We analyse the reasons for Altered Analytics in Athletes
Athletes, whether we speak of strength athletes, or endurance athletes, have a special idiosyncrasy and particularities that are sometimes reflected in the analysis as “alterations” that must be understood in order not to alarm unjustifiably
Many of you have gone to your doctor, have had a routine blood test and have obtained altered results in it.
“Sit down. You see, the results of the analysis have been altered”
You start worrying and your doctor starts asking questions: Do you take any drugs? Do you smoke, drink, any other drugs? Do you take anabolics? Any previous illness? Have you traveled to exotic areas?
You get a knot in your stomach. Loose laughter comes in… As loose as your sphincter at this time. “But how are my analysis coming out bad if I am an athlete and with the discipline of a Buddhist monk? 🤷 That is something that happens only to my neighbour, who is always in the bar!”
Why can athletes present tests with altered parameters?
Sadly, this undue alarm often occurs for various reasons:
- Most physicians do not know how exercise works in general and how particular types of exercise can influence an individual’s analytical profile.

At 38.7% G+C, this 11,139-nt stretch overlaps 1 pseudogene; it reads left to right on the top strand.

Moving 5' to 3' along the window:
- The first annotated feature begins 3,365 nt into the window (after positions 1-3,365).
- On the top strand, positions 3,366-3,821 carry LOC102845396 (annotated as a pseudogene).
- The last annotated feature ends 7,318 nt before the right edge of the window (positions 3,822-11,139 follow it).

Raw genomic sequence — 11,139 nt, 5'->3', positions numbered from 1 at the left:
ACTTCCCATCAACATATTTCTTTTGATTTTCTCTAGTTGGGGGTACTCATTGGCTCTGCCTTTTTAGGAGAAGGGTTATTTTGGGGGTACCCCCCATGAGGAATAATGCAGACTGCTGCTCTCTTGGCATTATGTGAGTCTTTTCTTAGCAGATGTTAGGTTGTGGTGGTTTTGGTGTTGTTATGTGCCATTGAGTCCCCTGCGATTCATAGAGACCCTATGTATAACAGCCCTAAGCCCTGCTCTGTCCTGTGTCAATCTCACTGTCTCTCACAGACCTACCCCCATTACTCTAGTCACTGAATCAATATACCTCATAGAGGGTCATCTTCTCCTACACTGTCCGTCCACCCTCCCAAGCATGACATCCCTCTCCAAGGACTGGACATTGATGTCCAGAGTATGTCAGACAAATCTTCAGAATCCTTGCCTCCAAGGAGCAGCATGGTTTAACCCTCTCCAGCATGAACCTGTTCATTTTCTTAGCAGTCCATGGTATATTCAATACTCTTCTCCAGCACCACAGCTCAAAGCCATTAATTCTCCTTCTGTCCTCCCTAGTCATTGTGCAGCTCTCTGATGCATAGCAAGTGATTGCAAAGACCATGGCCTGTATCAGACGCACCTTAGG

However, they do know what diseases cause the elevation or alteration of certain parameters, which athletes can also present in their analytics, so they try to track down and blame one of these diseases without thinking that they could be faced with variations of normality in a rather “special” population.”
- The majority of the population is sedentary and therefore professionals are not used to seeing this type of analysis often
This may be very sad, but it’s real. The normality values in analytics are established based on statistical parameters obtained through a population sample. These people who make up the sample are chosen at random.
What happened? Unfortunately, today, more than 60% of the population is sedentary. Therefore we can say with certainty that the normal values in most laboratories are established on the basis of sedentary people and not the sporting population. If you’re an athlete, you’re weird.
- The average athlete is also not usually informed about how their parameters can vary due to the exercise performed.
This is a source of anxiety and major concern
In this post we will talk about several parameters that can be altered in athletes, explaining why they are altered and what they mean.
What parameters can be raised in my blood test if I am an athlete?
Transaminases, as the name suggests, are liver enzymes responsible for trans-amination, that is, to move amino groups from one side to another to synthesize and degrade non-essential amino acids. I remind everyone that amino acids are the constituents of proteins.